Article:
When a tragedy like the mass shooting in Las Vegas occurs, we want to know why. Our human nature compels us to look for motives, for explanations. For some reason why so many lost their lives. Researcher Katherine S. Newman, author of “Rampage: The Social Roots of School Shootings,” has some insight.
What motivates mass shooters?
“Having spent two years studying rampage shooters in American middle and high schools, I saw the same pattern of ‘moral archaeology’ unfold,” she told The Independent. “The families of the shooters were looked upon as the proximate agents of the shooters’ acts, not because they pulled the actual trigger, but because commentators assumed they might have been pulling emotional triggers for years in advance.”
Newman said mass shooters often give off few social cues for their loved ones to notice. Young shooters conceal their dark impulses to avoid labels like “sicko” or “freak.” “These young shooters were masters of concealment, capable of planning their mayhem for months in advance without evoking suspicions,” she said.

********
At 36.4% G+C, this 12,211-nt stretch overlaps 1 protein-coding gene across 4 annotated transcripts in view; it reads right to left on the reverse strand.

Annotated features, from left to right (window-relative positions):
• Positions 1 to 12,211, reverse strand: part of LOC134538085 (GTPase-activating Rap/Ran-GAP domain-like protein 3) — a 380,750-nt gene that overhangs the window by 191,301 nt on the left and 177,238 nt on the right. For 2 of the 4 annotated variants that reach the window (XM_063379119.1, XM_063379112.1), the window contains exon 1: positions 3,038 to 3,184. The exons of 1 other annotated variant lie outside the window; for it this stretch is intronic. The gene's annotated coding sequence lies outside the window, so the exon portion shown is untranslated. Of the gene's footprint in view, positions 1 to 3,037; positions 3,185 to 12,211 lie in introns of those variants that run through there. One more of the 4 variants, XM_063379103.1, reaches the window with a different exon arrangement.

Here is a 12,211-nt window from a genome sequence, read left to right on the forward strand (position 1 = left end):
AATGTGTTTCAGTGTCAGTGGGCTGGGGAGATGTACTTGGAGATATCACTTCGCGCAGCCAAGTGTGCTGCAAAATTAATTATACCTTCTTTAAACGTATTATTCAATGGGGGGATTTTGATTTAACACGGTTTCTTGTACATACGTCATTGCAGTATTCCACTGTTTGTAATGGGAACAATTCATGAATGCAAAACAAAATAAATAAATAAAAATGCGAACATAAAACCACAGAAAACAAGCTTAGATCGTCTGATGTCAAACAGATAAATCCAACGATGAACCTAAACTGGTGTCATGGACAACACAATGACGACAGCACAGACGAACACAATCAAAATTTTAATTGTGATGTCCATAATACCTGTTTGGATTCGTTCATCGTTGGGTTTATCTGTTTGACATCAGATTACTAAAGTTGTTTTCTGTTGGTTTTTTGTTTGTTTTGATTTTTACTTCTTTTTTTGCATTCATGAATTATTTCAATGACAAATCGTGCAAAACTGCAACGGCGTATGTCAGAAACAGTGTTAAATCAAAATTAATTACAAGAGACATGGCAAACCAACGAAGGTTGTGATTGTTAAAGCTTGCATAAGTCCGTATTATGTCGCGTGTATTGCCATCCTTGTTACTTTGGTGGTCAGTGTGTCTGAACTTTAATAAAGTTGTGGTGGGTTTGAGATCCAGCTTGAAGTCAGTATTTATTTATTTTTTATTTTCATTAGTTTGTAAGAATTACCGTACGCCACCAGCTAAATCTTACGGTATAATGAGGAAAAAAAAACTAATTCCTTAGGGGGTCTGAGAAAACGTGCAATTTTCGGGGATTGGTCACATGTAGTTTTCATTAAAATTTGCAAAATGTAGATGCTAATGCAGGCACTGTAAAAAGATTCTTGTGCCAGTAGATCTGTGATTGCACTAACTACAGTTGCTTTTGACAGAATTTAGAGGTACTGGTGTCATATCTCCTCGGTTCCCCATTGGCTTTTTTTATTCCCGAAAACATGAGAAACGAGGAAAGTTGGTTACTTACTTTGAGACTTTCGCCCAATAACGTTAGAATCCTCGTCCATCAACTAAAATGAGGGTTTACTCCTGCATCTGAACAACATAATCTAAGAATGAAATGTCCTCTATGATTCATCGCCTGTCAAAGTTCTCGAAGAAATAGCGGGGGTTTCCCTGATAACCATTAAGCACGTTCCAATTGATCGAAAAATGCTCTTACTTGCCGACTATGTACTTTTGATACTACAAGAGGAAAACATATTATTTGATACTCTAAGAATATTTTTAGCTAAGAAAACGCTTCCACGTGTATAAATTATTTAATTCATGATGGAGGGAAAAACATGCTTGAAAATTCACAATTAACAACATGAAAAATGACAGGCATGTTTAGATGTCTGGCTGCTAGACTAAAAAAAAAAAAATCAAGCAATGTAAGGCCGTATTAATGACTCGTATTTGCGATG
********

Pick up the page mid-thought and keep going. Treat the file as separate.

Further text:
For older ones, “they give off even fewer clues to the people around them. Not their families, not their friends,” the expert noted. She said signs like a gruff demeanor, keeping to themselves or even outbursts don’t necessarily point to their violent potential. “These signals are faint and rarely lead to psychiatric treatment or a police file,” Newman explained.
In retrospect, shooters often display traits that predict their behavior. Sometimes, their family backgrounds may have set them off at an early age. Las Vegas shooter Stephen Paddock seems like one such case.